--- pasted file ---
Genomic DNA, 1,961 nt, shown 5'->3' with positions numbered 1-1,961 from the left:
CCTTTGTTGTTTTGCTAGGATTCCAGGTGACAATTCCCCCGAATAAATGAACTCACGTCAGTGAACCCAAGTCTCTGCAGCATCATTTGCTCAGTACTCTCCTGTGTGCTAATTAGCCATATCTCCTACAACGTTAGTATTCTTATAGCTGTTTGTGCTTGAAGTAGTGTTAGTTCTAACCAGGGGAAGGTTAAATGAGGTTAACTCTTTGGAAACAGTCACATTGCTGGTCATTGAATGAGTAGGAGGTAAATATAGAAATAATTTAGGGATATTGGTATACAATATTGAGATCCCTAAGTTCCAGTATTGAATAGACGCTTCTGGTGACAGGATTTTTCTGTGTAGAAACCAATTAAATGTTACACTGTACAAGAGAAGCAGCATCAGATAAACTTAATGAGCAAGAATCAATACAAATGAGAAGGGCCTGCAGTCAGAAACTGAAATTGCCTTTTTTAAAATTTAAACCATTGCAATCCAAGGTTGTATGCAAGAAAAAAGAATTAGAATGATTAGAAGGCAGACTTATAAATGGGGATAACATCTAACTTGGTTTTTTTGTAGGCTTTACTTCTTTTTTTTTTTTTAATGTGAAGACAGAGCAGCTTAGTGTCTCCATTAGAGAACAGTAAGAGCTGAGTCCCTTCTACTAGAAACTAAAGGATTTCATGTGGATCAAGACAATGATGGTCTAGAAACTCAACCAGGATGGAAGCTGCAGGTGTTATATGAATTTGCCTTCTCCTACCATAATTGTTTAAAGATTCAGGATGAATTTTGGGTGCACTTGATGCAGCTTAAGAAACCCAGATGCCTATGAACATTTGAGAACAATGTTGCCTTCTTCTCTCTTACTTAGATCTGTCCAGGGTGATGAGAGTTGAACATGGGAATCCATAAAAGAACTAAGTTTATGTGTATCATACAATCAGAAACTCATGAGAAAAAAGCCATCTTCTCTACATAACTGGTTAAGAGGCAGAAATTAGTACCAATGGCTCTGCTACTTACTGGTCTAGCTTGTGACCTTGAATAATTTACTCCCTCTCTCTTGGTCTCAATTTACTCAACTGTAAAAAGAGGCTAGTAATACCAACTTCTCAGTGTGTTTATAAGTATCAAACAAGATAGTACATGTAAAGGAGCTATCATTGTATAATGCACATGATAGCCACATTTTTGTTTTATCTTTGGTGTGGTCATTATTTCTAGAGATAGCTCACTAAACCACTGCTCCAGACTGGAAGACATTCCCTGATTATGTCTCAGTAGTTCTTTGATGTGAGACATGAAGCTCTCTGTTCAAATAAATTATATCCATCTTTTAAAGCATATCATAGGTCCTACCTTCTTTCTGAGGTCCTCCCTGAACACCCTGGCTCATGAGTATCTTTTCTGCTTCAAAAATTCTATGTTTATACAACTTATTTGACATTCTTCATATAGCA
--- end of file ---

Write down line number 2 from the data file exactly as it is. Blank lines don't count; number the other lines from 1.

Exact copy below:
CCTTTGTTGTTTTGCTAGGATTCCAGGTGACAATTCCCCCGAATAAATGAACTCACGTCAGTGAACCCAAGTCTCTGCAGCATCATTTGCTCAGTACTCTCCTGTGTGCTAATTAGCCATATCTCCTACAACGTTAGTATTCTTATAGCTGTTTGTGCTTGAAGTAGTGTTAGTTCTAACCAGGGGAAGGTTAAATGAGGTTAACTCTTTGGAAACAGTCACATTGCTGGTCATTGAATGAGTAGGAGGTAAATATAGAAATAATTTAGGGATATTGGTATACAATATTGAGATCCCTAAGTTCCAGTATTGAATAGACGCTTCTGGTGACAGGATTTTTCTGTGTAGAAACCAATTAAATGTTACACTGTACAAGAGAAGCAGCATCAGATAAACTTAATGAGCAAGAATCAATACAAATGAGAAGGGCCTGCAGTCAGAAACTGAAATTGCCTTTTTTAAAATTTAAACCATTGCAATCCAAGGTTGTATGCAAGAAAAAAGAATTAGAATGATTAGAAGGCAGACTTATAAATGGGGATAACATCTAACTTGGTTTTTTTGTAGGCTTTACTTCTTTTTTTTTTTTTAATGTGAAGACAGAGCAGCTTAGTGTCTCCATTAGAGAACAGTAAGAGCTGAGTCCCTTCTACTAGAAACTAAAGGATTTCATGTGGATCAAGACAATGATGGTCTAGAAACTCAACCAGGATGGAAGCTGCAGGTGTTATATGAATTTGCCTTCTCCTACCATAATTGTTTAAAGATTCAGGATGAATTTTGGGTGCACTTGATGCAGCTTAAGAAACCCAGATGCCTATGAACATTTGAGAACAATGTTGCCTTCTTCTCTCTTACTTAGATCTGTCCAGGGTGATGAGAGTTGAACATGGGAATCCATAAAAGAACTAAGTTTATGTGTATCATACAATCAGAAACTCATGAGAAAAAAGCCATCTTCTCTACATAACTGGTTAAGAGGCAGAAATTAGTACCAATGGCTCTGCTACTTACTGGTCTAGCTTGTGACCTTGAATAATTTACTCCCTCTCTCTTGGTCTCAATTTACTCAACTGTAAAAAGAGGCTAGTAATACCAACTTCTCAGTGTGTTTATAAGTATCAAACAAGATAGTACATGTAAAGGAGCTATCATTGTATAATGCACATGATAGCCACATTTTTGTTTTATCTTTGGTGTGGTCATTATTTCTAGAGATAGCTCACTAAACCACTGCTCCAGACTGGAAGACATTCCCTGATTATGTCTCAGTAGTTCTTTGATGTGAGACATGAAGCTCTCTGTTCAAATAAATTATATCCATCTTTTAAAGCATATCATAGGTCCTACCTTCTTTCTGAGGTCCTCCCTGAACACCCTGGCTCATGAGTATCTTTTCTGCTTCAAAAATTCTATGTTTATACAACTTATTTGACATTCTTCATATAGCA